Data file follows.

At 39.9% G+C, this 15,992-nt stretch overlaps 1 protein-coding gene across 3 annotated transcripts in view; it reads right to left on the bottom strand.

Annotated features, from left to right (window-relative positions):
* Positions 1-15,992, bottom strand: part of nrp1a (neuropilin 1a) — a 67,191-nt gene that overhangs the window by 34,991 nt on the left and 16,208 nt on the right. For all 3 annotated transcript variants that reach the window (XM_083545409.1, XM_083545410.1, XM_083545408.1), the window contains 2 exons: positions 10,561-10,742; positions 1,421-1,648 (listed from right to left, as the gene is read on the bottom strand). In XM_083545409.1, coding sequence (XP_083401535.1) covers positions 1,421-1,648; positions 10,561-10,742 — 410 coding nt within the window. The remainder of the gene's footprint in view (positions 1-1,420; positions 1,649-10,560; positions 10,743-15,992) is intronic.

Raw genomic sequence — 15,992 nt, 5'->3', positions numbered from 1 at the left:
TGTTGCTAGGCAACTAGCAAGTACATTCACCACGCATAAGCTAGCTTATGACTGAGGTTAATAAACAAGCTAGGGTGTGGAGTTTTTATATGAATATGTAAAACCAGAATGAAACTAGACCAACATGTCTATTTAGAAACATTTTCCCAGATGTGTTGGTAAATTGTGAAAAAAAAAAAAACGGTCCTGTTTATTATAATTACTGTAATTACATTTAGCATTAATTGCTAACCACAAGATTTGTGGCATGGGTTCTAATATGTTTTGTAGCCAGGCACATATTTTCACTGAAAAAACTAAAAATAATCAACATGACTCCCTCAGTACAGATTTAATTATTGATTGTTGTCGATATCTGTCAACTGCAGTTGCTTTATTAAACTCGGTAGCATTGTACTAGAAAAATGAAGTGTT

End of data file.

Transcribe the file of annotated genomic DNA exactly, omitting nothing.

At 39.9% G+C, this 15,992-nt stretch overlaps 1 protein-coding gene across 3 annotated transcripts in view; it reads right to left on the bottom strand.

Annotated features, from left to right (window-relative positions):
* Positions 1-15,992, bottom strand: part of nrp1a (neuropilin 1a) — a 67,191-nt gene that overhangs the window by 34,991 nt on the left and 16,208 nt on the right. For all 3 annotated transcript variants that reach the window (XM_083545409.1, XM_083545410.1, XM_083545408.1), the window contains 2 exons: positions 10,561-10,742; positions 1,421-1,648 (listed from right to left, as the gene is read on the bottom strand). In XM_083545409.1, coding sequence (XP_083401535.1) covers positions 1,421-1,648; positions 10,561-10,742 — 410 coding nt within the window. The remainder of the gene's footprint in view (positions 1-1,420; positions 1,649-10,560; positions 10,743-15,992) is intronic.

Raw genomic sequence — 15,992 nt, 5'->3', positions numbered from 1 at the left:
TGTTGCTAGGCAACTAGCAAGTACATTCACCACGCATAAGCTAGCTTATGACTGAGGTTAATAAACAAGCTAGGGTGTGGAGTTTTTATATGAATATGTAAAACCAGAATGAAACTAGACCAACATGTCTATTTAGAAACATTTTCCCAGATGTGTTGGTAAATTGTGAAAAAAAAAAAAACGGTCCTGTTTATTATAATTACTGTAATTACATTTAGCATTAATTGCTAACCACAAGATTTGTGGCATGGGTTCTAATATGTTTTGTAGCCAGGCACATATTTTCACTGAAAAAACTAAAAATAATCAACATGACTCCCTCAGTACAGATTTAATTATTGATTGTTGTCGATATCTGTCAACTGCAGTTGCTTTATTAAACTCGGTAGCATTGTACTAGAAAAATGAAGTGTT